Execs from the three companies talk to Fortune’s Pattie Sellers about their distinct approaches to the problem at the 4As Talent@2030 conference.
“Fear is what keeps us from making the changes we need to make,” said Maxine Williams, global director of diversity at Facebook FB . While that comment applies to most anything in business and in life, Williams was referring to unconscious bias—a problem that, as increasing numbers of companies are realizing, prevents them from improving their workforce diversity and typically interferes with the productivity of their employees.
Fortune assistant managing editor Pattie Sellers led a panel on the topic of unconscious bias on Wednesday at the American Association of Advertising Agencies’ Talent@2030 conference, part of Advertising Week in New York City. The discussion—which included experts from Coca-Cola KO , ad giant FCB Worldwide and diversity consulting firm Cook Ross, as well as Facebook—turned into a lively debate. The focus: the best ways to resolve the inevitable inertia that grips managers seeking to conquer common biases such as the tendency to believe that men are more powerful than women, and that Ivy League recruits are smarter than candidates who graduated from state schools.
“You’ve got to have white males like myself on board,” said FCB CEO Carter Murray, who happened to be the only male on stage. (He’s a Duke grad, by the way.)
Of course, the CEO needs to be included in any corporate initiative around bias, but “change doesn’t just come from the top,” noted Daneyni Sanguinetti, a senior multicultural marketing manager at Coca-Cola. Coke, FCB and Facebook have all instituted full-day or partial-day “unconscious bias training” programs.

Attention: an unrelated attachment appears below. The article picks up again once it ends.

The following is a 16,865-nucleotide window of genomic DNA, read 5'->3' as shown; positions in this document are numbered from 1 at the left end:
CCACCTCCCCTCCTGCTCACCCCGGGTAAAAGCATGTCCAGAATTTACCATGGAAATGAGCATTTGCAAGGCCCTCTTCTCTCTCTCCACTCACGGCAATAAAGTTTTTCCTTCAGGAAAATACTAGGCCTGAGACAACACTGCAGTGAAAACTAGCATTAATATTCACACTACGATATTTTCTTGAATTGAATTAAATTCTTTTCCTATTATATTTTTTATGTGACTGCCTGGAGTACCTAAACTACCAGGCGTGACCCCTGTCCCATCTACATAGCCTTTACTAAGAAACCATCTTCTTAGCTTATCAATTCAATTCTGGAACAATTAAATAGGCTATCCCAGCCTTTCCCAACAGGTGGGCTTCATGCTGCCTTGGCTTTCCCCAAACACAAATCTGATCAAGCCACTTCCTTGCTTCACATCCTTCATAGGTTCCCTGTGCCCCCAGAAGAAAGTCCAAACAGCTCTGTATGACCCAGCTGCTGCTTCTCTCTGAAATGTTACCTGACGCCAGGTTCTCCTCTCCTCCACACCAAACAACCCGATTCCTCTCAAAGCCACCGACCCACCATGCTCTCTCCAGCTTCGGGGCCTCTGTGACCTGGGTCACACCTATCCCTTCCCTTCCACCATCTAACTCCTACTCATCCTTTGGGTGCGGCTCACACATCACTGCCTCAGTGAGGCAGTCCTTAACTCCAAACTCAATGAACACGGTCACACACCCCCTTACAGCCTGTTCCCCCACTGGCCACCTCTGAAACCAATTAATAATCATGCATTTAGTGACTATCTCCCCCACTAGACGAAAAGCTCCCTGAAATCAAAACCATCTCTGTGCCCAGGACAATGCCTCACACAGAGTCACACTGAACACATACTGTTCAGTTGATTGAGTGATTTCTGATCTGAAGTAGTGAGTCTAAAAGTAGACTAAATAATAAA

As for whether these programs should be mandatory or optional, Facebook’s Williams favors the latter: “People learn better if they make a choice,” she said, noting that more than 90% of senior leaders and over 80% of managers at the social media giant have completed unconscious bias training. Meanwhile, Coca-Cola’s Sanguinetti and FCB’s Murray contend that in order to get full buy-in of their employees, training has to be mandatory for all. “If people have a free hour, they’re just not going to go to something that’s optional,” Sanguinetti insisted.
The panel also included Leslie Traub, chief consulting officer at diversity consultancy Cook Ross, which counts FCB and Coca-Cola among its clients. Her best advice was to stay focused on the task at hand, whatever it may be. “While we are busy and distracted, we over-rely on bias to make our decisions,” she said. One of the best ways to avoid biased decision-making is simply to slow down.
Sellers asked the audience, composed of about 200 ad and media executives, how many have unconscious bias training at their own companies. About a dozen people raised their hands. Then, Sellers asked the executives how many would like to create such programs for their own organizations. Practically the entire room had their hands in the air.
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